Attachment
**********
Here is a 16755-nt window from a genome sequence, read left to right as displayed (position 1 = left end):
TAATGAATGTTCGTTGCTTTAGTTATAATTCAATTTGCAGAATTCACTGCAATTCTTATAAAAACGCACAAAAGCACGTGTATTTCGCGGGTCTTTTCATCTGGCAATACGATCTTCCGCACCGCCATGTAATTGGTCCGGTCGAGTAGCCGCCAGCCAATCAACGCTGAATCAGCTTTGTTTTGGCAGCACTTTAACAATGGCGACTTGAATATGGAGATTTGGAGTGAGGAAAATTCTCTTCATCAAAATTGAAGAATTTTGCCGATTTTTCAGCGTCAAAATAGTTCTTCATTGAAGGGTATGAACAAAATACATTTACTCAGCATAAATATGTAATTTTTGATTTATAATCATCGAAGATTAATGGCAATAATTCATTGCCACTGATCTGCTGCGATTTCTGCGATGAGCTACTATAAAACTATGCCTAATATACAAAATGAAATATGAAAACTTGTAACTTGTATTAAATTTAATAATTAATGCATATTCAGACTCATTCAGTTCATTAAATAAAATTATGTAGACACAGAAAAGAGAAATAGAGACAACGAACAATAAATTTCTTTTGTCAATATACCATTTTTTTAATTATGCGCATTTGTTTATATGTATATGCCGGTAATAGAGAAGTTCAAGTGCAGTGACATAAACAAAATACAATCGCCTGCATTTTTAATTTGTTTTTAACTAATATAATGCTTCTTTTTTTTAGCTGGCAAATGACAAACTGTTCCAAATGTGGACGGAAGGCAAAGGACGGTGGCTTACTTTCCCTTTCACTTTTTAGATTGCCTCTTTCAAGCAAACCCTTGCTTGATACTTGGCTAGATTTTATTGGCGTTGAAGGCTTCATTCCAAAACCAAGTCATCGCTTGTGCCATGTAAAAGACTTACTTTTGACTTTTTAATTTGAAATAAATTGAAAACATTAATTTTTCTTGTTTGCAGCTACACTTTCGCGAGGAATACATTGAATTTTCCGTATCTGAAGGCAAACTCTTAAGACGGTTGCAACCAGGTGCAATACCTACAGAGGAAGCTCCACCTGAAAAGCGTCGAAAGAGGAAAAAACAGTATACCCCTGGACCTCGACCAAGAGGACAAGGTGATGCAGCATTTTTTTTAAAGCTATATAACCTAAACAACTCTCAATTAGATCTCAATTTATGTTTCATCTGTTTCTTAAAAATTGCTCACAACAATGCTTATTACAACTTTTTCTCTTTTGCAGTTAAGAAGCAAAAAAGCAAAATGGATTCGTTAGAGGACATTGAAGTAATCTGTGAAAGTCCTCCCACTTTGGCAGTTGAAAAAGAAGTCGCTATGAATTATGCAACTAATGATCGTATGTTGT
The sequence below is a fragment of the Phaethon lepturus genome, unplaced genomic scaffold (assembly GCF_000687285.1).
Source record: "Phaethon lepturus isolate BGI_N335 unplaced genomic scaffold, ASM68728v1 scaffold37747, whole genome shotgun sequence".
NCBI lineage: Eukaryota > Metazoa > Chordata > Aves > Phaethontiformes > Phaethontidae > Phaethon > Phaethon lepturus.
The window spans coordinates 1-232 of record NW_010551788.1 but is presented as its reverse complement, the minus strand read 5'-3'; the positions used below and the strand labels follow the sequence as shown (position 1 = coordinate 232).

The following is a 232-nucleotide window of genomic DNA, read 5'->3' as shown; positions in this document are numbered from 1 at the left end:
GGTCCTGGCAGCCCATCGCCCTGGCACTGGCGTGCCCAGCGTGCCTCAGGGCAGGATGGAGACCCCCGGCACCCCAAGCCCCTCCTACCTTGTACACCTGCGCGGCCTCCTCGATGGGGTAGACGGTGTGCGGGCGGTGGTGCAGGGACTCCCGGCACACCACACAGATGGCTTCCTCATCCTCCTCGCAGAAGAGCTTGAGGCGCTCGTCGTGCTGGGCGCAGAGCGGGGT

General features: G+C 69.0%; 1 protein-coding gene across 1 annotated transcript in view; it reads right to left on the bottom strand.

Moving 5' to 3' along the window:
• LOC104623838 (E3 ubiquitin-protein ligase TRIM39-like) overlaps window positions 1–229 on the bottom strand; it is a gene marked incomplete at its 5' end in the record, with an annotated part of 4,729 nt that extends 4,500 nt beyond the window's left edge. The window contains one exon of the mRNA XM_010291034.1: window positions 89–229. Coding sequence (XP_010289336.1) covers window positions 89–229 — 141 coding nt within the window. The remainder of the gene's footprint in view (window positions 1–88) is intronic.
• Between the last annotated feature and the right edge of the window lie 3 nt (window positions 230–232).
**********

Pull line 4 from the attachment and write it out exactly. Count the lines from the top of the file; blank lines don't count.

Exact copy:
Source record: "Phaethon lepturus isolate BGI_N335 unplaced genomic scaffold, ASM68728v1 scaffold37747, whole genome shotgun sequence".